By Ian Nott
Proto-intellectualism, sassy moves and the use of Linx deodorant are just some of the things that make this new play Trophy Boys by Emmanuelle Mattana hilarious and socially relevant for today’s theatre going audiences and perfect for the Midsumma festival. The play is performed by four extremely strong actors and it is a rollicking and fast-paced view into the world of the private high school boy whose obsession is winning and maintaining a blemish-free reputation.
Set in the ‘prep room’ before their all-important grand final debate against their fellow sister school, four year 12s, Owen (Emmanuelle Mattana), Jared (Fran Sweeney-Nash), Scott (Gaby Seow) and David (Leigh Lule) are nervous but verbose and reveal that they will stop at nothing to gain victory.
And they don’t! This is the main drive of the play – how to win by manipulating their target audience and each other. The play is beautifully crafted – wrapped like a neat parcel. It is logical and ordered just like the interior of a debating prefect’s locker.
The play is funny due to Mattana’s crisp and jocular sounding lines, well moulded monologues and the puerile repartee between the boys. Primarily though, it is the drag that is so fascinating and induces many laugh out loud moments. The female actors revel in their mimicking of the adolescent male. The sniffing of the nose when under stress, the man spread, the climbing over furniture, the yelling and swearing, the postering about the female sex and the aggressive punches aimed at innocent classroom walls.
The actors explain in the program that performing drag on stage was a liberating experience where they could take risks and be overtly ridiculous as their male characters. Their performance begs the question, why do adolescents continue to perform their male gender in unhelpful ways which leads to disturbing behaviour in many cases. Gender academic, Judith Butler, would definitely be intrigued by this play’s exploration of gender.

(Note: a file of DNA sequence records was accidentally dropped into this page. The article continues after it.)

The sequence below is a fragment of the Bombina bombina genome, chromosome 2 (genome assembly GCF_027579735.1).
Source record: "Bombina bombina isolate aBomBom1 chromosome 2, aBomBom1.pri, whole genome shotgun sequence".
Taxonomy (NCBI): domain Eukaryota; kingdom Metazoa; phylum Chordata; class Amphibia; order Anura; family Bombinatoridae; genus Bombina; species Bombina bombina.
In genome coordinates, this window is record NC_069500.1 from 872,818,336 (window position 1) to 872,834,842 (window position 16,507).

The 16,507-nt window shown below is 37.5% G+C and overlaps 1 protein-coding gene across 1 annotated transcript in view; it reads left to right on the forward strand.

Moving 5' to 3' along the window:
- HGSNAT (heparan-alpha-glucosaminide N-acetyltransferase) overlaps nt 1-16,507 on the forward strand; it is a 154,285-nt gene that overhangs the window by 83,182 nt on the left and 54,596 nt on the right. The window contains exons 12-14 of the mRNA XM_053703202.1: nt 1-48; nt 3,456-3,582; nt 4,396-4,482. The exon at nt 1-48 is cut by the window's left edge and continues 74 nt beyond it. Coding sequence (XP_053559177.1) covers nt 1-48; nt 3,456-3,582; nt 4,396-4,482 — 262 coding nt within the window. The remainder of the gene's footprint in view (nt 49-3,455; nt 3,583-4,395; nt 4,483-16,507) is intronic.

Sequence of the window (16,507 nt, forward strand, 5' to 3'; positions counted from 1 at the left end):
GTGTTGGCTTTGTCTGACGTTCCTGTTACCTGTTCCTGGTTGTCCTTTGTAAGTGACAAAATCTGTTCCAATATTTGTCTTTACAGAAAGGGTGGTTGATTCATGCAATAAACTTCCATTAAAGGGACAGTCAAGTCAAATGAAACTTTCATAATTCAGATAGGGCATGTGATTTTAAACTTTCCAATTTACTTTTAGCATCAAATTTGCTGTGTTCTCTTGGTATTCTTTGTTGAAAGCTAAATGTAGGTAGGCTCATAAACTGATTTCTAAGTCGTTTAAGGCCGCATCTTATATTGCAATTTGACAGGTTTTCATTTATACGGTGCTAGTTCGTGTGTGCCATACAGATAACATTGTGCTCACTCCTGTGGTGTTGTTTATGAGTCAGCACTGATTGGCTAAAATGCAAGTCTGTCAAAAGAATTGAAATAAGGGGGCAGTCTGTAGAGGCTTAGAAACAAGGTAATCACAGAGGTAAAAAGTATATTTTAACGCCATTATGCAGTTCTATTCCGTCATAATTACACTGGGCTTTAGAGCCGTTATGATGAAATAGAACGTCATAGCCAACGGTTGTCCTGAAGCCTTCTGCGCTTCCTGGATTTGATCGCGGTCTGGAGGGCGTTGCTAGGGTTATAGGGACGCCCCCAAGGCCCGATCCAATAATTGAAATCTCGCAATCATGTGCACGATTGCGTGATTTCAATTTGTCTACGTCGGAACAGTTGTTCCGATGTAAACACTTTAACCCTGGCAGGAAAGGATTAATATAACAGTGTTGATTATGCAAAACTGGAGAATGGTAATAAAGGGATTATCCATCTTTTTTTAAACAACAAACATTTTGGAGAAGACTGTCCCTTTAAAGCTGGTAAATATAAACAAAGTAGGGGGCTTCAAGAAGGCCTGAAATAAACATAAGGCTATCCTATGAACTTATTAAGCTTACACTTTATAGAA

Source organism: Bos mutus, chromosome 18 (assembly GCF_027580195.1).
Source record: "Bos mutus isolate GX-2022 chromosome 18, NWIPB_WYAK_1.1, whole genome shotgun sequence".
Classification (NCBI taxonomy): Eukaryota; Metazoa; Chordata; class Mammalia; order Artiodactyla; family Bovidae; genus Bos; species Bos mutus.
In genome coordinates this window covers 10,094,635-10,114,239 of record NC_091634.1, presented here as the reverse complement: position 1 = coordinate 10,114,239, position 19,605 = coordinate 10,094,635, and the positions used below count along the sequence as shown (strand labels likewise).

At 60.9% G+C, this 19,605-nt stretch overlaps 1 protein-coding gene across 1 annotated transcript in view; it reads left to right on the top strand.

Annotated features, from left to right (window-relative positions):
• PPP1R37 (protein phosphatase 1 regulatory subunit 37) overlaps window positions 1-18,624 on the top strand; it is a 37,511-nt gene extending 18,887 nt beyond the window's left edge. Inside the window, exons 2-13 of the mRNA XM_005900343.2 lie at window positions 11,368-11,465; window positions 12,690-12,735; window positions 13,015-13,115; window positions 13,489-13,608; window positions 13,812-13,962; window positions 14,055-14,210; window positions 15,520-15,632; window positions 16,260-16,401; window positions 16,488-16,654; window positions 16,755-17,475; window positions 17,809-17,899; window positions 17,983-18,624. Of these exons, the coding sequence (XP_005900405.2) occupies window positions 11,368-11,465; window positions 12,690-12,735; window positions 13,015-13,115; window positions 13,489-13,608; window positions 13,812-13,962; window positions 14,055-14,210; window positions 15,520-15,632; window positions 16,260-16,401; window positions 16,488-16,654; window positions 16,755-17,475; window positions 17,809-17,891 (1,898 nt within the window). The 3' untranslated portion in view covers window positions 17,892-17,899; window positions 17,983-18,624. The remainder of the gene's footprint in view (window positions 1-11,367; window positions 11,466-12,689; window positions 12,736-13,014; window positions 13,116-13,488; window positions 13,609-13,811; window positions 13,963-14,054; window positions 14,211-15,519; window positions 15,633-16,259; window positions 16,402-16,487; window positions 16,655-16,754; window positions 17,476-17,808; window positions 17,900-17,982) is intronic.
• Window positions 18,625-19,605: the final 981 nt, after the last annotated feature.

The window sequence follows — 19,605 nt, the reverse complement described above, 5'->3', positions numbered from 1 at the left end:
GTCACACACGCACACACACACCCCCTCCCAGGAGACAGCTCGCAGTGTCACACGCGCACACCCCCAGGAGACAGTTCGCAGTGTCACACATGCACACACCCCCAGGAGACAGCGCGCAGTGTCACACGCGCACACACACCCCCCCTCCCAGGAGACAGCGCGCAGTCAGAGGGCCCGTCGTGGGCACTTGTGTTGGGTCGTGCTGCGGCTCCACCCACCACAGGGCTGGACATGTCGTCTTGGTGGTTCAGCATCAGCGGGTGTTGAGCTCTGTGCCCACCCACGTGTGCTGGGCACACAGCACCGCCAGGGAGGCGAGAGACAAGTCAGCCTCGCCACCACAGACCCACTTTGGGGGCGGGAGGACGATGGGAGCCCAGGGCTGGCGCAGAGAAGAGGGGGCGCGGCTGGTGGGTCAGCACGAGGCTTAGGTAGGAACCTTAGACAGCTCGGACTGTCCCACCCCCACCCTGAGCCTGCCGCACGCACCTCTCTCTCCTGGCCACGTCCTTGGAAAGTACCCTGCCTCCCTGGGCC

Do these types of male creatures still exist in our schools? Safe to say the answer is yes and Mattana has much joy in satirising the boys as they prepare their topic- ‘that feminism has failed women’. The boys’ team has to argue in the affirmative!
Mattana’s passion is writing text that blends playfulness with the political and she certainly achieves this with this play. Trophy Boys was selected in 2022 as one of a handful of plays to be showcased at the annual Midsumma Festival’s Queer playwriting award program at Gasworks Theatre. It was then developed in Sydney and then arrived in Melbourne. The play pierces through the hallowed walls of the private school and you know for sure that Mattana is drawing on first-hand experience as a debater at her alma mater. Mattana remembers being confronted by all manner of toxic masculine behaviour as a debater. Using dark humour and insight, Mattana writes about and the large egos that filled her debating rooms and sadly, we are reminded that this behaviour is still prevalent.
The play really addresses the bigger issue of gender and honesty when the script approaches the major turning point with a revelation that rocks the debating team. From then on, the script really explores the themes mentioned above but still makes room for humorous moments.
Seow plays the student who harbours are secret and it is wonderful watching her character bursting with the desire to reveal himself. He is the puppy of the team, eager to please and ready to walk the talk, albeit awkwardly. Seow is subtle and quiet but her character is loud and proud on the stage
Sweeny-Nash’s character is big and brash in stature and voice and his mansplaining is always framed with his insistence that he loves women. Fraser-Nash has great command of the stage.
Lule is the persistent, intellectual and organised one within the group. His desperate attempts to maintain order and manage the team are scuppered at every turn. Lule’s delivery is perfect for this characterisation.
Mattana’s Owen rifts through his many well-researched topics and shows off how calculating and resourceful he is. Mattana has presence and excellent articulation.
Audience members who love a good school yarn and who are interested in the role of gender in our society today will enjoy every minute of this new play. Will the team be able to create a successful affirmative case and wade through the bravado? Go along to find out!